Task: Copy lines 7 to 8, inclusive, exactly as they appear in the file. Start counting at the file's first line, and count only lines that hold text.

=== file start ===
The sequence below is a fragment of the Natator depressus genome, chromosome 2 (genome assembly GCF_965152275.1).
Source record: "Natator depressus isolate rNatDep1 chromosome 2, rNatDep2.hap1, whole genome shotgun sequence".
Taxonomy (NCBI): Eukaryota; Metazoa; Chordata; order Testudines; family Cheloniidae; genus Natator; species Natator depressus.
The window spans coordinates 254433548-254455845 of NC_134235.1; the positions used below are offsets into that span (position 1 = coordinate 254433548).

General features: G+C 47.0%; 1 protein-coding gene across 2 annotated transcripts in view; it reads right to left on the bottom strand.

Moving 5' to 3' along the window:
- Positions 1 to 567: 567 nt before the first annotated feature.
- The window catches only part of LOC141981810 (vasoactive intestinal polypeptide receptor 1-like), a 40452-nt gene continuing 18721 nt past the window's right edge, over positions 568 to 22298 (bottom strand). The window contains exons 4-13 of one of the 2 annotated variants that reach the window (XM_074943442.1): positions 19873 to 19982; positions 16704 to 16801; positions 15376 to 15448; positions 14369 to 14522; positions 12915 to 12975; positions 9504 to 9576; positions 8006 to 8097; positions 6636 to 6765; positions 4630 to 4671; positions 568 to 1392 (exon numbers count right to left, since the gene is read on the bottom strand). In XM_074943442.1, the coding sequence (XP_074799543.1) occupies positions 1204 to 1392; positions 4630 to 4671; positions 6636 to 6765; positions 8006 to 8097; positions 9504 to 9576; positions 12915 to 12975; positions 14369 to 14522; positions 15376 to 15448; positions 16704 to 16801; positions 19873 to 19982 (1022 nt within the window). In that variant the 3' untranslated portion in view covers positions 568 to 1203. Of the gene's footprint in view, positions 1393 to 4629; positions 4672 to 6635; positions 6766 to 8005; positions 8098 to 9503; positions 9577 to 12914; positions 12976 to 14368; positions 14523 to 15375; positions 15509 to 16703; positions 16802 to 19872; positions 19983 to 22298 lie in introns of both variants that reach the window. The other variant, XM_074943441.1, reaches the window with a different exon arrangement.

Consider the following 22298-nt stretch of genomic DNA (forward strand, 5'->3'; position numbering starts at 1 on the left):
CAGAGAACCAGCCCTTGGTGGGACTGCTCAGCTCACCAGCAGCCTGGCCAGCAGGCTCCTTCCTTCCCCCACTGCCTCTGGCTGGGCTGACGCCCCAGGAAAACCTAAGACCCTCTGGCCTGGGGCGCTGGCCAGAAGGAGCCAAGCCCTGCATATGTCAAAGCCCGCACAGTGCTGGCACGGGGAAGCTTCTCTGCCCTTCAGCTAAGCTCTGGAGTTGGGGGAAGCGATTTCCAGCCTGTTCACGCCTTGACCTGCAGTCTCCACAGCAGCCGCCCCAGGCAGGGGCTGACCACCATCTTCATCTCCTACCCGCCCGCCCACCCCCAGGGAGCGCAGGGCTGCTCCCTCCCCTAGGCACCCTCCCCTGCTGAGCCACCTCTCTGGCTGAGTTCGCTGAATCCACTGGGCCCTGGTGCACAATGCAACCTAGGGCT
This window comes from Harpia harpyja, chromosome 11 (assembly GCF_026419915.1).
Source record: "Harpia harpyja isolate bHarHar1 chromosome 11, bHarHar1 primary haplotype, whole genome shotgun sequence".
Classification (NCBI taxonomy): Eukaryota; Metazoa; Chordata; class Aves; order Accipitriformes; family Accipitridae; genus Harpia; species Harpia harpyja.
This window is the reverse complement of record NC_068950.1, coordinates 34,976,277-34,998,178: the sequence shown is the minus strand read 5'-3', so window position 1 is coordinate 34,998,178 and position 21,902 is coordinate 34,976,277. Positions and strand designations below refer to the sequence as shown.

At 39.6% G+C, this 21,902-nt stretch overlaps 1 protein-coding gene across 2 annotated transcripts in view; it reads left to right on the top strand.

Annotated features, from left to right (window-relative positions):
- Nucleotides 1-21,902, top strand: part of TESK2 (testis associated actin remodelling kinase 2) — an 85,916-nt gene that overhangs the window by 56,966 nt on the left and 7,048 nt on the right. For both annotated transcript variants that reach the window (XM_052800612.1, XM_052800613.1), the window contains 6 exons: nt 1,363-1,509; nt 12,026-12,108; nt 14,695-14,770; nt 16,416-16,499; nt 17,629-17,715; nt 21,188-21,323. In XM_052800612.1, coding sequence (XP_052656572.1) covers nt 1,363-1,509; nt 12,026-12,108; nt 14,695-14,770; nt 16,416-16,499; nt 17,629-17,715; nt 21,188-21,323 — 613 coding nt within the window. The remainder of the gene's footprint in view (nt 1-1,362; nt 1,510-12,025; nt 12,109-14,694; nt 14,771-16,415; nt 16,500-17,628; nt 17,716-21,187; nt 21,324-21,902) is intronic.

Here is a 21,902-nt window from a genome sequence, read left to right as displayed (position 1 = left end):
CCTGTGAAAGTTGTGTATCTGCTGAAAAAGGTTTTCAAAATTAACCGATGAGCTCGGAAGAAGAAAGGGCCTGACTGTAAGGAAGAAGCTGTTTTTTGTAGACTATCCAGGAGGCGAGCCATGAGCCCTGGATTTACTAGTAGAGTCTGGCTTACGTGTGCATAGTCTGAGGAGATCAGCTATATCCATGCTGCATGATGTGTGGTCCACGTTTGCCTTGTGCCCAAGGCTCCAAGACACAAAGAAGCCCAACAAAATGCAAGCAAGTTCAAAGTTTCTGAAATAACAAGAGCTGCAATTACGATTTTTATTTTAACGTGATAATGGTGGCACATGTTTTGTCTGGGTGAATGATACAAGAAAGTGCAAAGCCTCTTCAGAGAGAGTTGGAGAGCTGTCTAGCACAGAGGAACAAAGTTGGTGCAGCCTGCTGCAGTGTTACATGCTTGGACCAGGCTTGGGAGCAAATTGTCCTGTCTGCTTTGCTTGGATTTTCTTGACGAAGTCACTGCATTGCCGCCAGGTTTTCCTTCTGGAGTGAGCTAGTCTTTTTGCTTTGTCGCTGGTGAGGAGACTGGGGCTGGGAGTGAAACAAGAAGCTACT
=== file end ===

- Positions 1 to 567: 567 nt before the first annotated feature.
- The window catches only part of LOC141981810 (vasoactive intestinal polypeptide receptor 1-like), a 40452-nt gene continuing 18721 nt past the window's right edge, over positions 568 to 22298 (bottom strand). The window contains exons 4-13 of one of the 2 annotated variants that reach the window (XM_074943442.1): positions 19873 to 19982; positions 16704 to 16801; positions 15376 to 15448; positions 14369 to 14522; positions 12915 to 12975; positions 9504 to 9576; positions 8006 to 8097; positions 6636 to 6765; positions 4630 to 4671; positions 568 to 1392 (exon numbers count right to left, since the gene is read on the bottom strand). In XM_074943442.1, the coding sequence (XP_074799543.1) occupies positions 1204 to 1392; positions 4630 to 4671; positions 6636 to 6765; positions 8006 to 8097; positions 9504 to 9576; positions 12915 to 12975; positions 14369 to 14522; positions 15376 to 15448; positions 16704 to 16801; positions 19873 to 19982 (1022 nt within the window). In that variant the 3' untranslated portion in view covers positions 568 to 1203. Of the gene's footprint in view, positions 1393 to 4629; positions 4672 to 6635; positions 6766 to 8005; positions 8098 to 9503; positions 9577 to 12914; positions 12976 to 14368; positions 14523 to 15375; positions 15509 to 16703; positions 16802 to 19872; positions 19983 to 22298 lie in introns of both variants that reach the window. The other variant, XM_074943441.1, reaches the window with a different exon arrangement.